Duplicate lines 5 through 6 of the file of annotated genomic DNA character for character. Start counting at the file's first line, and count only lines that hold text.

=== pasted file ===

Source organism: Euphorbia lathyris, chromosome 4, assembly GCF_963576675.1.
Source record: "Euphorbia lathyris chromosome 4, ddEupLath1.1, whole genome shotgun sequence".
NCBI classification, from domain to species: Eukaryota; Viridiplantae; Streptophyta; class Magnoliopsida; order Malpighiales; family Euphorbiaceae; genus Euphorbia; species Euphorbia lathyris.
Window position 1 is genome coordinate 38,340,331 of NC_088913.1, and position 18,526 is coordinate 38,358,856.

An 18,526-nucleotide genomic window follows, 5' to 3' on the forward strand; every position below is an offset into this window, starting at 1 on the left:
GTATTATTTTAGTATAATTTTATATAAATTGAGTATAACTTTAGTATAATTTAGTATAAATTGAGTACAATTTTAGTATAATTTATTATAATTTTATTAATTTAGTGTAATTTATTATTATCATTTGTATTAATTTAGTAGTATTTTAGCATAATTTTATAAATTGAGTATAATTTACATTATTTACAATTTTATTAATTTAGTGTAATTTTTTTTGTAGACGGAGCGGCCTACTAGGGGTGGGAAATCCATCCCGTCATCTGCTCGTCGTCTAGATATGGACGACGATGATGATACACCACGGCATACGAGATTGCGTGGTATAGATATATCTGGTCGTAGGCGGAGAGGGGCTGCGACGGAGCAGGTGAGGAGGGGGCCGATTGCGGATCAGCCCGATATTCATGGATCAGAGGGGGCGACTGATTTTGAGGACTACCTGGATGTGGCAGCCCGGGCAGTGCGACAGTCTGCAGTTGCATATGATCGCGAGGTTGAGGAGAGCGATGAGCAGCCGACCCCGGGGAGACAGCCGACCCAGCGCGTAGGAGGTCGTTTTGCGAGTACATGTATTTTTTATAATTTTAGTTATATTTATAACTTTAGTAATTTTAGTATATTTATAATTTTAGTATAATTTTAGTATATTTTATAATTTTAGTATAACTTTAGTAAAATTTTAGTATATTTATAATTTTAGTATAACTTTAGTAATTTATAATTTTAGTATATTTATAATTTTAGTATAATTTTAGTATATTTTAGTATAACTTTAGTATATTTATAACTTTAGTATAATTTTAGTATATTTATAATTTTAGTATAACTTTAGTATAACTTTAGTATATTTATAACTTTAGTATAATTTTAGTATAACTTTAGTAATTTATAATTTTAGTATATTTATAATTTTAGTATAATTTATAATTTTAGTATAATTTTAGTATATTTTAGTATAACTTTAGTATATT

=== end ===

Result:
An 18,526-nucleotide genomic window follows, 5' to 3' on the forward strand; every position below is an offset into this window, starting at 1 on the left:
GTATTATTTTAGTATAATTTTATATAAATTGAGTATAACTTTAGTATAATTTAGTATAAATTGAGTACAATTTTAGTATAATTTATTATAATTTTATTAATTTAGTGTAATTTATTATTATCATTTGTATTAATTTAGTAGTATTTTAGCATAATTTTATAAATTGAGTATAATTTACATTATTTACAATTTTATTAATTTAGTGTAATTTTTTTTGTAGACGGAGCGGCCTACTAGGGGTGGGAAATCCATCCCGTCATCTGCTCGTCGTCTAGATATGGACGACGATGATGATACACCACGGCATACGAGATTGCGTGGTATAGATATATCTGGTCGTAGGCGGAGAGGGGCTGCGACGGAGCAGGTGAGGAGGGGGCCGATTGCGGATCAGCCCGATATTCATGGATCAGAGGGGGCGACTGATTTTGAGGACTACCTGGATGTGGCAGCCCGGGCAGTGCGACAGTCTGCAGTTGCATATGATCGCGAGGTTGAGGAGAGCGATGAGCAGCCGACCCCGGGGAGACAGCCGACCCAGCGCGTAGGAGGTCGTTTTGCGAGTACATGTATTTTTTATAATTTTAGTTATATTTATAACTTTAGTAATTTTAGTATATTTATAATTTTAGTATAATTTTAGTATATTTTATAATTTTAGTATAACTTTAGTAAAATTTTAGTATATTTATAATTTTAGTATAACTTTAGTAATTTATAATTTTAGTATATTTATAATTTTAGTATAATTTTAGTATATTTTAGTATAACTTTAGTATATTTATAACTTTAGTATAATTTTAGTATATTTATAATTTTAGTATAACTTTAGTATAACTTTAGTATATTTATAACTTTAGTATAATTTTAGTATAACTTTAGTAATTTATAATTTTAGTATATTTATAATTTTAGTATAATTTATAATTTTAGTATAATTTTAGTATATTTTAGTATAACTTTAGTATATT